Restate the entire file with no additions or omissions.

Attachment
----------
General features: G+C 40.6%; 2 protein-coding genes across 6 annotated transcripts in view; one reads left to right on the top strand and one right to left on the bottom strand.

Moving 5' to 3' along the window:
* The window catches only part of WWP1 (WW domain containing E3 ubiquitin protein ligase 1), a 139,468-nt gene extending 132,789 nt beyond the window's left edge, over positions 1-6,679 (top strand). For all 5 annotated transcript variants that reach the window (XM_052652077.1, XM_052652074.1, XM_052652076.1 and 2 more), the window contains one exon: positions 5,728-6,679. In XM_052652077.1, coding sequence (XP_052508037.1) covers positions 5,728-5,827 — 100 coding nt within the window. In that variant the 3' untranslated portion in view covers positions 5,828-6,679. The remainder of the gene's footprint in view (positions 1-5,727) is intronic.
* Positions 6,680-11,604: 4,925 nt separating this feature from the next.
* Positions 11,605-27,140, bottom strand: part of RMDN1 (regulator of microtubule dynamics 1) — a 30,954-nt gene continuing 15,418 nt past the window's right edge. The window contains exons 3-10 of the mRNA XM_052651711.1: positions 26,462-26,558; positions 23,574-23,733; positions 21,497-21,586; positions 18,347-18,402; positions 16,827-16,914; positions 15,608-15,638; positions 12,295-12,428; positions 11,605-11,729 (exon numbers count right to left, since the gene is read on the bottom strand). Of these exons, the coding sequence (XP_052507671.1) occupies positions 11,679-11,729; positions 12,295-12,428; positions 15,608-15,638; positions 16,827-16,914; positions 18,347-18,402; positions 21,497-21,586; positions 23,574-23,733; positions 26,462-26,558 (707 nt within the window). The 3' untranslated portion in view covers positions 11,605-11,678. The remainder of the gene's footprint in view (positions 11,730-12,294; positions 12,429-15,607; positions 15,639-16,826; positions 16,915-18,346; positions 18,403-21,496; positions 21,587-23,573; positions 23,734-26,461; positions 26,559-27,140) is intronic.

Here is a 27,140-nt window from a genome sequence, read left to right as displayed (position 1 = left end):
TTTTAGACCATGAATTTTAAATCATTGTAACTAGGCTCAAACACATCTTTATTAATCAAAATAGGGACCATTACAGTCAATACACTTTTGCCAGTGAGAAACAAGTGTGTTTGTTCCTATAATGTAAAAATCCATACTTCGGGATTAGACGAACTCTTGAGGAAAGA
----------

General features: G+C 40.6%; 2 protein-coding genes across 6 annotated transcripts in view; one reads left to right on the top strand and one right to left on the bottom strand.

Moving 5' to 3' along the window:
* The window catches only part of WWP1 (WW domain containing E3 ubiquitin protein ligase 1), a 139,468-nt gene extending 132,789 nt beyond the window's left edge, over positions 1-6,679 (top strand). For all 5 annotated transcript variants that reach the window (XM_052652077.1, XM_052652074.1, XM_052652076.1 and 2 more), the window contains one exon: positions 5,728-6,679. In XM_052652077.1, coding sequence (XP_052508037.1) covers positions 5,728-5,827 — 100 coding nt within the window. In that variant the 3' untranslated portion in view covers positions 5,828-6,679. The remainder of the gene's footprint in view (positions 1-5,727) is intronic.
* Positions 6,680-11,604: 4,925 nt separating this feature from the next.
* Positions 11,605-27,140, bottom strand: part of RMDN1 (regulator of microtubule dynamics 1) — a 30,954-nt gene continuing 15,418 nt past the window's right edge. The window contains exons 3-10 of the mRNA XM_052651711.1: positions 26,462-26,558; positions 23,574-23,733; positions 21,497-21,586; positions 18,347-18,402; positions 16,827-16,914; positions 15,608-15,638; positions 12,295-12,428; positions 11,605-11,729 (exon numbers count right to left, since the gene is read on the bottom strand). Of these exons, the coding sequence (XP_052507671.1) occupies positions 11,679-11,729; positions 12,295-12,428; positions 15,608-15,638; positions 16,827-16,914; positions 18,347-18,402; positions 21,497-21,586; positions 23,574-23,733; positions 26,462-26,558 (707 nt within the window). The 3' untranslated portion in view covers positions 11,605-11,678. The remainder of the gene's footprint in view (positions 11,730-12,294; positions 12,429-15,607; positions 15,639-16,826; positions 16,915-18,346; positions 18,403-21,496; positions 21,587-23,573; positions 23,734-26,461; positions 26,559-27,140) is intronic.

Here is a 27,140-nt window from a genome sequence, read left to right as displayed (position 1 = left end):
TTTTAGACCATGAATTTTAAATCATTGTAACTAGGCTCAAACACATCTTTATTAATCAAAATAGGGACCATTACAGTCAATACACTTTTGCCAGTGAGAAACAAGTGTGTTTGTTCCTATAATGTAAAAATCCATACTTCGGGATTAGACGAACTCTTGAGGAAAGA